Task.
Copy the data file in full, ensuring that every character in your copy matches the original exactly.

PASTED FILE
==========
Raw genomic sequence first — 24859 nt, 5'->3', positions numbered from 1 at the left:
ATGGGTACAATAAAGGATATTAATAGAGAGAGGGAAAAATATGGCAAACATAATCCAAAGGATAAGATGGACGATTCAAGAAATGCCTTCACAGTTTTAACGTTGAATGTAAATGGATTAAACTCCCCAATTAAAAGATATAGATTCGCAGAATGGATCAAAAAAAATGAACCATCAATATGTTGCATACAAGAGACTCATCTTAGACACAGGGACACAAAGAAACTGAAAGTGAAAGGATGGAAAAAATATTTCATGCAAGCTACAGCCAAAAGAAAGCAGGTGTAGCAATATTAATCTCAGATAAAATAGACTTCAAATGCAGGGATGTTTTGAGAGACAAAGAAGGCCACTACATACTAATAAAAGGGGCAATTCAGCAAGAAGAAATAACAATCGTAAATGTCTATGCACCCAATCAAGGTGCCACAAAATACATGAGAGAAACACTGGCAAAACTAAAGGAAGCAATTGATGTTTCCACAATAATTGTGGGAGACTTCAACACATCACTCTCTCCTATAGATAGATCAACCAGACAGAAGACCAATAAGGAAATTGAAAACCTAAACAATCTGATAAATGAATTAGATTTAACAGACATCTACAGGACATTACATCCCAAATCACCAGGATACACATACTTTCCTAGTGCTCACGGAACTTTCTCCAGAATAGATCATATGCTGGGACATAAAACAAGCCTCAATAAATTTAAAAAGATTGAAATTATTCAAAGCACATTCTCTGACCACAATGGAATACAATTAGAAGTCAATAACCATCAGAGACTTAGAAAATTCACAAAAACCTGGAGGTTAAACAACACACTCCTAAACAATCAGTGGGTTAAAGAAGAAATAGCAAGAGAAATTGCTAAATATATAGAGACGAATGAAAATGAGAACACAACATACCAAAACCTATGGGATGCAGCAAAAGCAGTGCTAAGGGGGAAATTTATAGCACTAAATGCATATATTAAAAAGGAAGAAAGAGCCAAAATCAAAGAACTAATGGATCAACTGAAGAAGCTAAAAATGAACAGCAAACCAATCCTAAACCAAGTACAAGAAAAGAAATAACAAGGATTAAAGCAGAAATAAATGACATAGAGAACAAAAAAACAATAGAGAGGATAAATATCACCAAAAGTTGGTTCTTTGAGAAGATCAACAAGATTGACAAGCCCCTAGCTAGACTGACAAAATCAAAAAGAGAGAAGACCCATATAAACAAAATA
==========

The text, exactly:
Raw genomic sequence first — 24859 nt, 5'->3', positions numbered from 1 at the left:
ATGGGTACAATAAAGGATATTAATAGAGAGAGGGAAAAATATGGCAAACATAATCCAAAGGATAAGATGGACGATTCAAGAAATGCCTTCACAGTTTTAACGTTGAATGTAAATGGATTAAACTCCCCAATTAAAAGATATAGATTCGCAGAATGGATCAAAAAAAATGAACCATCAATATGTTGCATACAAGAGACTCATCTTAGACACAGGGACACAAAGAAACTGAAAGTGAAAGGATGGAAAAAATATTTCATGCAAGCTACAGCCAAAAGAAAGCAGGTGTAGCAATATTAATCTCAGATAAAATAGACTTCAAATGCAGGGATGTTTTGAGAGACAAAGAAGGCCACTACATACTAATAAAAGGGGCAATTCAGCAAGAAGAAATAACAATCGTAAATGTCTATGCACCCAATCAAGGTGCCACAAAATACATGAGAGAAACACTGGCAAAACTAAAGGAAGCAATTGATGTTTCCACAATAATTGTGGGAGACTTCAACACATCACTCTCTCCTATAGATAGATCAACCAGACAGAAGACCAATAAGGAAATTGAAAACCTAAACAATCTGATAAATGAATTAGATTTAACAGACATCTACAGGACATTACATCCCAAATCACCAGGATACACATACTTTCCTAGTGCTCACGGAACTTTCTCCAGAATAGATCATATGCTGGGACATAAAACAAGCCTCAATAAATTTAAAAAGATTGAAATTATTCAAAGCACATTCTCTGACCACAATGGAATACAATTAGAAGTCAATAACCATCAGAGACTTAGAAAATTCACAAAAACCTGGAGGTTAAACAACACACTCCTAAACAATCAGTGGGTTAAAGAAGAAATAGCAAGAGAAATTGCTAAATATATAGAGACGAATGAAAATGAGAACACAACATACCAAAACCTATGGGATGCAGCAAAAGCAGTGCTAAGGGGGAAATTTATAGCACTAAATGCATATATTAAAAAGGAAGAAAGAGCCAAAATCAAAGAACTAATGGATCAACTGAAGAAGCTAAAAATGAACAGCAAACCAATCCTAAACCAAGTACAAGAAAAGAAATAACAAGGATTAAAGCAGAAATAAATGACATAGAGAACAAAAAAACAATAGAGAGGATAAATATCACCAAAAGTTGGTTCTTTGAGAAGATCAACAAGATTGACAAGCCCCTAGCTAGACTGACAAAATCAAAAAGAGAGAAGACCCATATAAACAAAATA